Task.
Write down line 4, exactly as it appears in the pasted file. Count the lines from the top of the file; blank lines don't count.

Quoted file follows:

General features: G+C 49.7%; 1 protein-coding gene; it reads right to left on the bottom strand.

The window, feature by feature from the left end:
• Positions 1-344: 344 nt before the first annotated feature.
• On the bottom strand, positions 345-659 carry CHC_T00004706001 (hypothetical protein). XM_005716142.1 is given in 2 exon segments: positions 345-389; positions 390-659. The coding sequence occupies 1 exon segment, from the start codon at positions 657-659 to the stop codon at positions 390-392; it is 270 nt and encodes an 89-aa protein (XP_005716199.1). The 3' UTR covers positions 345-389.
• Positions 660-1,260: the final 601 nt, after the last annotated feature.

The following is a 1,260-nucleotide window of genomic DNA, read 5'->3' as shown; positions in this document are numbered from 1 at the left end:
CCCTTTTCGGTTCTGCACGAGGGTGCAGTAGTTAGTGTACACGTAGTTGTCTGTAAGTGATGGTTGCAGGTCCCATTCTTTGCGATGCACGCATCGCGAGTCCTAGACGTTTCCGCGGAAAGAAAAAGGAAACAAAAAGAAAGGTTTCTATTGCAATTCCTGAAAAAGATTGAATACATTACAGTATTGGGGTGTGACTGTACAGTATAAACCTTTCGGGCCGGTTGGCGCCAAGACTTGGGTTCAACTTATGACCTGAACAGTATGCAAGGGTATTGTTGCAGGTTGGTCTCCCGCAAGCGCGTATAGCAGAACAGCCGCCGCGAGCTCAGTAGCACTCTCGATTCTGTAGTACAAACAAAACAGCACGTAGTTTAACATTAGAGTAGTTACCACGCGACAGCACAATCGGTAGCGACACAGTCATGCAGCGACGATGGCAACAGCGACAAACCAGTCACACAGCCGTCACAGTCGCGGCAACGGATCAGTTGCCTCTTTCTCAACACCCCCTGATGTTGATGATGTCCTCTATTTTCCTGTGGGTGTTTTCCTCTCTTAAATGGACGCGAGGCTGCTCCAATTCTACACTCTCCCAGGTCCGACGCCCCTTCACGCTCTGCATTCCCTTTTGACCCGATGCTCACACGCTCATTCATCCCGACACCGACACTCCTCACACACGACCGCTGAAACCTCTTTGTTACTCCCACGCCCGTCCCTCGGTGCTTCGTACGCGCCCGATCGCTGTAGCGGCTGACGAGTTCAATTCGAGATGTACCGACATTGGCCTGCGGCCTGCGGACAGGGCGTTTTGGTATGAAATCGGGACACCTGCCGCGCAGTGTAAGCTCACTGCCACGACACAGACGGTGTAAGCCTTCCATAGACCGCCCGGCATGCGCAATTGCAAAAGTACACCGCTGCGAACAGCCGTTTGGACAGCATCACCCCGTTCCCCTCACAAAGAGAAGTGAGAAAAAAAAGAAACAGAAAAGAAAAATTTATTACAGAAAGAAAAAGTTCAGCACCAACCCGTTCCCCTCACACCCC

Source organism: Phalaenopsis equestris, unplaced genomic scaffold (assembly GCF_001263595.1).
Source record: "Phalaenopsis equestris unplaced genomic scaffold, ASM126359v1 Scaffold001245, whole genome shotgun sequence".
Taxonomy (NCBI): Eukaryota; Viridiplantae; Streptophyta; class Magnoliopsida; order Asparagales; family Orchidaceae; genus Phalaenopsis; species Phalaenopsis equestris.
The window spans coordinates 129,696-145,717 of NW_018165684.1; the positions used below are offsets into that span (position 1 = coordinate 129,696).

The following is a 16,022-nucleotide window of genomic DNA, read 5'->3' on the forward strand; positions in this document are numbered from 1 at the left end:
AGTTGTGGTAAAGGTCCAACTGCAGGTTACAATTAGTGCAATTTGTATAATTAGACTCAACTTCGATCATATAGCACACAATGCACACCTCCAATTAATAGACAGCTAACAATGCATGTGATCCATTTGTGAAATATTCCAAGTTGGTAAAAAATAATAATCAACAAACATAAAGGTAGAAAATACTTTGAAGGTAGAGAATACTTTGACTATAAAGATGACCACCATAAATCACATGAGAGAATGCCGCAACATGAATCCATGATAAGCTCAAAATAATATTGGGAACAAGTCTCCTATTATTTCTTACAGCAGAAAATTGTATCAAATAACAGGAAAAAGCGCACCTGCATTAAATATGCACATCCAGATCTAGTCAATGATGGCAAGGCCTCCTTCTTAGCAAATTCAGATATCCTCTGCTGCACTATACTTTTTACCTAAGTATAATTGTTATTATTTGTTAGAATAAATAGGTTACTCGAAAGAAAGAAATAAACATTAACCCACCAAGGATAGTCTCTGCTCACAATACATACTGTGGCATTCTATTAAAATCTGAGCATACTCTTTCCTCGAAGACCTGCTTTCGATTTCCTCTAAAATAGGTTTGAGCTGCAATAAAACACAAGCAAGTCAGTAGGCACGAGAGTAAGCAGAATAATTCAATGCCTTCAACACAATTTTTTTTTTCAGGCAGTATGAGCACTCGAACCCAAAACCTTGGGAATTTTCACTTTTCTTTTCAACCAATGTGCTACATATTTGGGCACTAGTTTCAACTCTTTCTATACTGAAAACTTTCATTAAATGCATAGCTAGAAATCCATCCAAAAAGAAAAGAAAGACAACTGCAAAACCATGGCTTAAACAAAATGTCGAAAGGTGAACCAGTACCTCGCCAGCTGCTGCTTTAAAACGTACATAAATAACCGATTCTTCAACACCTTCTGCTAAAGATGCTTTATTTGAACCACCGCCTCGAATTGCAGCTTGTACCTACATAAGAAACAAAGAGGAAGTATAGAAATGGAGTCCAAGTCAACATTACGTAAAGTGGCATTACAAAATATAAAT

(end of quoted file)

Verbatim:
• On the bottom strand, positions 345-659 carry CHC_T00004706001 (hypothetical protein). XM_005716142.1 is given in 2 exon segments: positions 345-389; positions 390-659. The coding sequence occupies 1 exon segment, from the start codon at positions 657-659 to the stop codon at positions 390-392; it is 270 nt and encodes an 89-aa protein (XP_005716199.1). The 3' UTR covers positions 345-389.